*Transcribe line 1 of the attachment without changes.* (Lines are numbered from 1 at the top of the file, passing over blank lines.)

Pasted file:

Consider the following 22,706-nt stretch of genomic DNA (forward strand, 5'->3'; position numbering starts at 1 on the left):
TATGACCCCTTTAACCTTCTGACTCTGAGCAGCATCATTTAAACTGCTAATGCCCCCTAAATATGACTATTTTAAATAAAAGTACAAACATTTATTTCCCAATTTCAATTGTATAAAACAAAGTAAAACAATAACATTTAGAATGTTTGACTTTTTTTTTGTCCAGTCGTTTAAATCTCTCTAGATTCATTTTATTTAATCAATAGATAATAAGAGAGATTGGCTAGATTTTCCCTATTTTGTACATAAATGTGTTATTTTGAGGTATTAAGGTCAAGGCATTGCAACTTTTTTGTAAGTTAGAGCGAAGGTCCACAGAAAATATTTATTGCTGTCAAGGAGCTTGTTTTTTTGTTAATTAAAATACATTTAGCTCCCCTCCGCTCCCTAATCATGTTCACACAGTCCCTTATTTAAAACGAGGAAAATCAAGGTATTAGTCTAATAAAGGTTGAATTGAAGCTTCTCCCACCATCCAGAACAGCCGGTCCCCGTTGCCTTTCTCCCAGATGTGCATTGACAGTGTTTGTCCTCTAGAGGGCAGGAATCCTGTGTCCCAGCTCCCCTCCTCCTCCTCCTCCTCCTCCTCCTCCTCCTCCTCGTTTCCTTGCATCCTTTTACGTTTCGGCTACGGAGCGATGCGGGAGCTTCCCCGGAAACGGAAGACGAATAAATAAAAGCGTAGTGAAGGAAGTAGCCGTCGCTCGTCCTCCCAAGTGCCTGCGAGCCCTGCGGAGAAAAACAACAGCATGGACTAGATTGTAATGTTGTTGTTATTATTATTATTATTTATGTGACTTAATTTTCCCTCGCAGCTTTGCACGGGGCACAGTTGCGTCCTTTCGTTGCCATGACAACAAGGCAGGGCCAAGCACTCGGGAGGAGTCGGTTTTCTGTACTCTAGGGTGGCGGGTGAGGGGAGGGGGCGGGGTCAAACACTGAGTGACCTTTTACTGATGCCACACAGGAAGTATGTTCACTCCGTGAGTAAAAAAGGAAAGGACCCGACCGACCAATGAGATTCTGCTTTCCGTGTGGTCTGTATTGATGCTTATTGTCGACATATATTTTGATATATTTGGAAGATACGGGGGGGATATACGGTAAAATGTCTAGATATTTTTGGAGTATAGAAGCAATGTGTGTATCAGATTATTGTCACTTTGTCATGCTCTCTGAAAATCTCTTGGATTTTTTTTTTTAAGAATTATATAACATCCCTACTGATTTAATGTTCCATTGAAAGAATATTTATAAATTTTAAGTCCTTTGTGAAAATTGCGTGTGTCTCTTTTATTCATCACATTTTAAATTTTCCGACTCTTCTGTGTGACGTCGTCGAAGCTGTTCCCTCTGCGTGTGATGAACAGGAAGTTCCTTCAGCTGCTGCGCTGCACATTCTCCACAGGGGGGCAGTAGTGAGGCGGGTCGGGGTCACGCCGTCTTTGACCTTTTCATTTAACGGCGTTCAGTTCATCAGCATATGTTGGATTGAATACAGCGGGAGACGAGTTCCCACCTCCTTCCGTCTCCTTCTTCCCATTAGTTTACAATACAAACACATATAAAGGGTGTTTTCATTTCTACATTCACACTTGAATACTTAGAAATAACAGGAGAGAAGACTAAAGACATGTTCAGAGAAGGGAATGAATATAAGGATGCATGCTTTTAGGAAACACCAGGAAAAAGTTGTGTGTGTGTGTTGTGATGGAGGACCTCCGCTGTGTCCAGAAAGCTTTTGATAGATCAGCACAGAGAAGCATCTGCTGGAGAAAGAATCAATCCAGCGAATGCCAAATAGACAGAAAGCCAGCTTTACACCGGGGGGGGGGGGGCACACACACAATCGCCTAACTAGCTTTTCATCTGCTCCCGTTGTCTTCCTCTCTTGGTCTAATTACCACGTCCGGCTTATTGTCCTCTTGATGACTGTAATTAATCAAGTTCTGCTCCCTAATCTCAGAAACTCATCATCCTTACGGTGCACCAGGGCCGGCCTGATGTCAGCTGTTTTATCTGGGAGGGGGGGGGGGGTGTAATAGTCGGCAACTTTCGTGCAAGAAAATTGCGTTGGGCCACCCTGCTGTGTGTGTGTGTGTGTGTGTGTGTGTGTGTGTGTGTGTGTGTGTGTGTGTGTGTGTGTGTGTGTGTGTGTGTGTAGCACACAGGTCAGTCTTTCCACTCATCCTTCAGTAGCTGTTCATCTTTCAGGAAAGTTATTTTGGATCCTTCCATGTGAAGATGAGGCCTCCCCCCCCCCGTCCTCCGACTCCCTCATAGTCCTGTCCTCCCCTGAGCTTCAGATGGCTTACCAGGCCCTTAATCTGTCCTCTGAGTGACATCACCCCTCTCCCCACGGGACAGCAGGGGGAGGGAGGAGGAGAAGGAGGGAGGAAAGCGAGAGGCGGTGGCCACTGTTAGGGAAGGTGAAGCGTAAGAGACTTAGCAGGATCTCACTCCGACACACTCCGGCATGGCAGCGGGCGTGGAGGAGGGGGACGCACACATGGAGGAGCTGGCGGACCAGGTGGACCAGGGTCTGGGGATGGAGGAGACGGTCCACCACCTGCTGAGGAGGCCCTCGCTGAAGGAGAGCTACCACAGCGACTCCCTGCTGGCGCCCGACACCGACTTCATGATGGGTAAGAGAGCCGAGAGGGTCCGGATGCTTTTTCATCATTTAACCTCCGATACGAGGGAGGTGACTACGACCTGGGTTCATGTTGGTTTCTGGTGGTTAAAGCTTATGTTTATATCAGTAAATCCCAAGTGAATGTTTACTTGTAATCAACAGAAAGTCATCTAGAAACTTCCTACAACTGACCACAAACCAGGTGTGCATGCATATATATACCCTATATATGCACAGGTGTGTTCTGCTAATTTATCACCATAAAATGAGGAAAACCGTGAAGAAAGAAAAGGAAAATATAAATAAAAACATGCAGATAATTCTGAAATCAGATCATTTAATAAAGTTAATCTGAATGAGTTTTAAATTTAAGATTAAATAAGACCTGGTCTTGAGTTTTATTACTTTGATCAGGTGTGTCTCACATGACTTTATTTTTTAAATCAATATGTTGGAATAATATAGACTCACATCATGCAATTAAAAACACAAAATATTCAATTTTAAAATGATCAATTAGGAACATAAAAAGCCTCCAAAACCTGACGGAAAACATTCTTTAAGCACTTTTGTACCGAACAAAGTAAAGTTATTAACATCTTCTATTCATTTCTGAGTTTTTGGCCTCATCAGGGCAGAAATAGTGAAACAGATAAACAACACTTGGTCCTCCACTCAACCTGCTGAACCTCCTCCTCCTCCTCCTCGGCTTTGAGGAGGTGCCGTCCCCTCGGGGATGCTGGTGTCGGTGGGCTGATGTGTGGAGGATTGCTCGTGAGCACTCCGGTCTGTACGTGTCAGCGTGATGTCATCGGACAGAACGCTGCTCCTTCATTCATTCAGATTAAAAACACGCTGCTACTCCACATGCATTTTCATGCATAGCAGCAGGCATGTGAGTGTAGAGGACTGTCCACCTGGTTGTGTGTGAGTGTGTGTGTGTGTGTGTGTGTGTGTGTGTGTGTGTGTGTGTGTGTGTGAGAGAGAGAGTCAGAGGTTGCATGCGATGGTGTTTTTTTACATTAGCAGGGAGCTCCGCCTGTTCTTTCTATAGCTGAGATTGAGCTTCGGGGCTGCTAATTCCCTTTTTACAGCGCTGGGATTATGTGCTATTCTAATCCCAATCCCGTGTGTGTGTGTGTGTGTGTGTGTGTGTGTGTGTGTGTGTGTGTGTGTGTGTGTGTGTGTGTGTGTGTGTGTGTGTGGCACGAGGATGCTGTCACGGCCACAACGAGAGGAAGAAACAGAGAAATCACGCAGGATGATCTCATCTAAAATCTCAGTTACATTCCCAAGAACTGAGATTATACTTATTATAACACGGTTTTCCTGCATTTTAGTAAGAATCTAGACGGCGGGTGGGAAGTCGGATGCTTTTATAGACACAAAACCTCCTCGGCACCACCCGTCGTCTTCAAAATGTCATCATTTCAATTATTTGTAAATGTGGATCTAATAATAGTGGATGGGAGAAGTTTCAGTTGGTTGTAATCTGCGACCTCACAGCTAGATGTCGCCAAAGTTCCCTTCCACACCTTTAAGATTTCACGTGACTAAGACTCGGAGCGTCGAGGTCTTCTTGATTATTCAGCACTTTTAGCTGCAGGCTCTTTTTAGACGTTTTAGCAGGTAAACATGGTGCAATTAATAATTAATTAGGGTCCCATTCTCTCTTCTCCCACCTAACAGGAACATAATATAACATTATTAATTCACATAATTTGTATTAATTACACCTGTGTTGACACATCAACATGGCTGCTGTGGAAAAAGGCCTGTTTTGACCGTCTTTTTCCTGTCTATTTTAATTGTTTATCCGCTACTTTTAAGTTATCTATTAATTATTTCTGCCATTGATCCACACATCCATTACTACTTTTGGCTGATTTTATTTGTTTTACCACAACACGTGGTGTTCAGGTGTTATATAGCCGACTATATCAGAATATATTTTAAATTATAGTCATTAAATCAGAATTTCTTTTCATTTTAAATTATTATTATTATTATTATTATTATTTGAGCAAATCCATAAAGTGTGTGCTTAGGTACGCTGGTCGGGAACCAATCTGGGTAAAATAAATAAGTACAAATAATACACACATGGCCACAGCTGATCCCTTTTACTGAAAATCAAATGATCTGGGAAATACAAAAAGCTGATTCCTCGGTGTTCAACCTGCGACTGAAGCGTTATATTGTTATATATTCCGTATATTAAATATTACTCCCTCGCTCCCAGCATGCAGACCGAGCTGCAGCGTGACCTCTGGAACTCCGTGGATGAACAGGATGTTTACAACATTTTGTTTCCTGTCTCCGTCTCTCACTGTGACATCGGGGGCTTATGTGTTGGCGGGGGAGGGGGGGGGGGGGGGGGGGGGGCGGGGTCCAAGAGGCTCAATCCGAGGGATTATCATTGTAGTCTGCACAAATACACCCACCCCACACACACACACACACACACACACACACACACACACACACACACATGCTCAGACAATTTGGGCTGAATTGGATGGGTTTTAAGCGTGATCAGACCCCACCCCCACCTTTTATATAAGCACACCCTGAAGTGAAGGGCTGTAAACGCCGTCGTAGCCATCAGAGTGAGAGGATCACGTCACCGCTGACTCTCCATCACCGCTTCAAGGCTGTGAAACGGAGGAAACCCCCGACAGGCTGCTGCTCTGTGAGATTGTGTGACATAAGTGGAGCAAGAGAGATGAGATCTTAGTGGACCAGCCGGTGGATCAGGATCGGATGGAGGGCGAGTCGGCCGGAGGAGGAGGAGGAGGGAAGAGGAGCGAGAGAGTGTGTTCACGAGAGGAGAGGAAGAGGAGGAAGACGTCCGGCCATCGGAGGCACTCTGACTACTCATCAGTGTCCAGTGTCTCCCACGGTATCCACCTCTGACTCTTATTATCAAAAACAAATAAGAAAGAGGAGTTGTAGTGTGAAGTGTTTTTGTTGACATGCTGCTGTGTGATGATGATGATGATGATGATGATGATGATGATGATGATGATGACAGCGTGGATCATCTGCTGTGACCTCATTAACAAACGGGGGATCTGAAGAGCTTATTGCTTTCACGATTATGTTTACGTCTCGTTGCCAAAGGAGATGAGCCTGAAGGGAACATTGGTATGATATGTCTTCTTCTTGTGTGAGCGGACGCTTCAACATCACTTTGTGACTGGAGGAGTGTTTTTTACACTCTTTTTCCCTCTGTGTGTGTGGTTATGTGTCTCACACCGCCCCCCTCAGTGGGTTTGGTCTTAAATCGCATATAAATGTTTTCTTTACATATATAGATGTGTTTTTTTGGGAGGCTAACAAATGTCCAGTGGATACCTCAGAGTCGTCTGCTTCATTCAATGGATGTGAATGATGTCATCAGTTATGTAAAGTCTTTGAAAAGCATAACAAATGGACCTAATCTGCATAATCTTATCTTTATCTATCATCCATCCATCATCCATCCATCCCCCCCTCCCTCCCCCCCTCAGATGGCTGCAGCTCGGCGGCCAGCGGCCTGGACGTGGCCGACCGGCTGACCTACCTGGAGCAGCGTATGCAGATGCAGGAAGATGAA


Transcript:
Consider the following 22,706-nt stretch of genomic DNA (forward strand, 5'->3'; position numbering starts at 1 on the left):